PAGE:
Miguel's picture

I'm having problems adding a route via a gateway, i tried to add it but it simply wont work.

This is the code i'm adding after the iface

rtap= (struct rtattr *) (((char *)rtap) + sizeof(struct rtattr));
rtap->rta_type=RTA_GATEWAY;
rtap->rta_len = sizeof (struct rtattr) + 4;
inet_pton(AF_INET, gw, ((char *)rtap) + sizeof (struct rtattr));
rtl +=rtap->rta_len;

Thanks

Re: Via gateway

Asanga's picture

Hello Miguel,

Here is the code to add the gateway to a route,

rtap = (struct rtattr *) (((char *)rtap)
+ rtap->rta_len);
rtap->rta_type = RTA_GATEWAY;
rtap->rta_len = sizeof(struct rtattr) + 4;
inet_pton(AF_INET, gw,
((char *)rtap) + sizeof(struct rtattr));
rtl += rtap->rta_len;

Your code piece is almost the same except for the rta_len addition. If there is no problem here, also check whether you can add the same route entry that you are trying to add programatically using ip route add command. A frequent problem of adding gateways to routes is that the gateway should be reachable.

Kind regards,
Asanga

White Paper
Linux Management with Red Hat Satellite: Measuring Business Impact and ROI

Linux has become a key foundation for supporting today's rapidly growing IT environments. Linux is being used to deploy business applications and databases, trading on its reputation as a low-cost operating environment. For many IT organizations, Linux is a mainstay for deploying Web servers and has evolved from handling basic file, print, and utility workloads to running mission-critical applications and databases, physically, virtually, and in the cloud. As Linux grows in importance in terms of value to the business, managing Linux environments to high standards of service quality — availability, security, and performance — becomes an essential requirement for business success.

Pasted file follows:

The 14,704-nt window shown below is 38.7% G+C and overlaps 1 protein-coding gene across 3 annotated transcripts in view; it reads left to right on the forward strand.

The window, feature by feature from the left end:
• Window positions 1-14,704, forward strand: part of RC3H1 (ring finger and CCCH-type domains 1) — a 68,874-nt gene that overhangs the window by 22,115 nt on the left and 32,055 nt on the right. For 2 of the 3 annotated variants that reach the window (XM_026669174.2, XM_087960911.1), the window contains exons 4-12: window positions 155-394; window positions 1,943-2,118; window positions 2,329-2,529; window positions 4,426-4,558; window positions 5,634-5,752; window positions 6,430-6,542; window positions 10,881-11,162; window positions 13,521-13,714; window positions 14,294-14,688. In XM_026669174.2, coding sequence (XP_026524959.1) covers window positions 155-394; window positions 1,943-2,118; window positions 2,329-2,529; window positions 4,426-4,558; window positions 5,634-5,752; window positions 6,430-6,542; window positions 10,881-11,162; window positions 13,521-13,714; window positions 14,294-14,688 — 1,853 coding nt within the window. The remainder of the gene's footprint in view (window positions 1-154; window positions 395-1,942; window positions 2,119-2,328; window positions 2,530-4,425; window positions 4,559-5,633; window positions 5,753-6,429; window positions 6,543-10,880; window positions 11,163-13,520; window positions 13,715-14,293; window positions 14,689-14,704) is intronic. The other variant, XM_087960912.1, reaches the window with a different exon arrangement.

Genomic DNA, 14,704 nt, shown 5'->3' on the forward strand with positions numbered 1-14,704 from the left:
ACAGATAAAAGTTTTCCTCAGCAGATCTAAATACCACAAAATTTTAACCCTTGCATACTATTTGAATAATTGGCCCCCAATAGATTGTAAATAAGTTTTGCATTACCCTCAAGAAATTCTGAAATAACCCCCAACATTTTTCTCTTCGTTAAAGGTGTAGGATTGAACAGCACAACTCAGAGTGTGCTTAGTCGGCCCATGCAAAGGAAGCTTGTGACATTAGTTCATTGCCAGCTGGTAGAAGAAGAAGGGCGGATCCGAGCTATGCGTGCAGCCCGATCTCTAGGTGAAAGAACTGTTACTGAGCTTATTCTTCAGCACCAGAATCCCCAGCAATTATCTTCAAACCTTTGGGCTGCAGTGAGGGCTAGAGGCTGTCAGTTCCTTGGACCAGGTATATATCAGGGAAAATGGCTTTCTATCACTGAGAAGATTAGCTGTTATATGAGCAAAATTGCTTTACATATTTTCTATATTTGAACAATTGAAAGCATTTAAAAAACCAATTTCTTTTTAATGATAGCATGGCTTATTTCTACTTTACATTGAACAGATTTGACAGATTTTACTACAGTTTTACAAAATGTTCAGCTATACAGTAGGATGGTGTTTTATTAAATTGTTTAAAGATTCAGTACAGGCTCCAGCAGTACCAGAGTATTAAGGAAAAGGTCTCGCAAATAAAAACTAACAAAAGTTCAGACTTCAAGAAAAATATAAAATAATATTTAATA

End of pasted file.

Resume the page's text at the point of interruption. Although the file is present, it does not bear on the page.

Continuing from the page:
Learn More

Sponsored by Red Hat

White Paper
Private PaaS for the Agile Enterprise

If you already use virtualized infrastructure, you are well on your way to leveraging the power of the cloud. Virtualization offers the promise of limitless resources, but how do you manage that scalability when your DevOps team doesn’t scale? In today’s hypercompetitive markets, fast results can make a difference between leading the pack vs. obsolescence. Organizations need more benefits from cloud computing than just raw resources. They need agility, flexibility, convenience, ROI, and control.

Stackato private Platform-as-a-Service technology from ActiveState extends your private cloud infrastructure by creating a private PaaS to provide on-demand availability, flexibility, control, and ultimately, faster time-to-market for your enterprise.

Learn More

Sponsored by ActiveState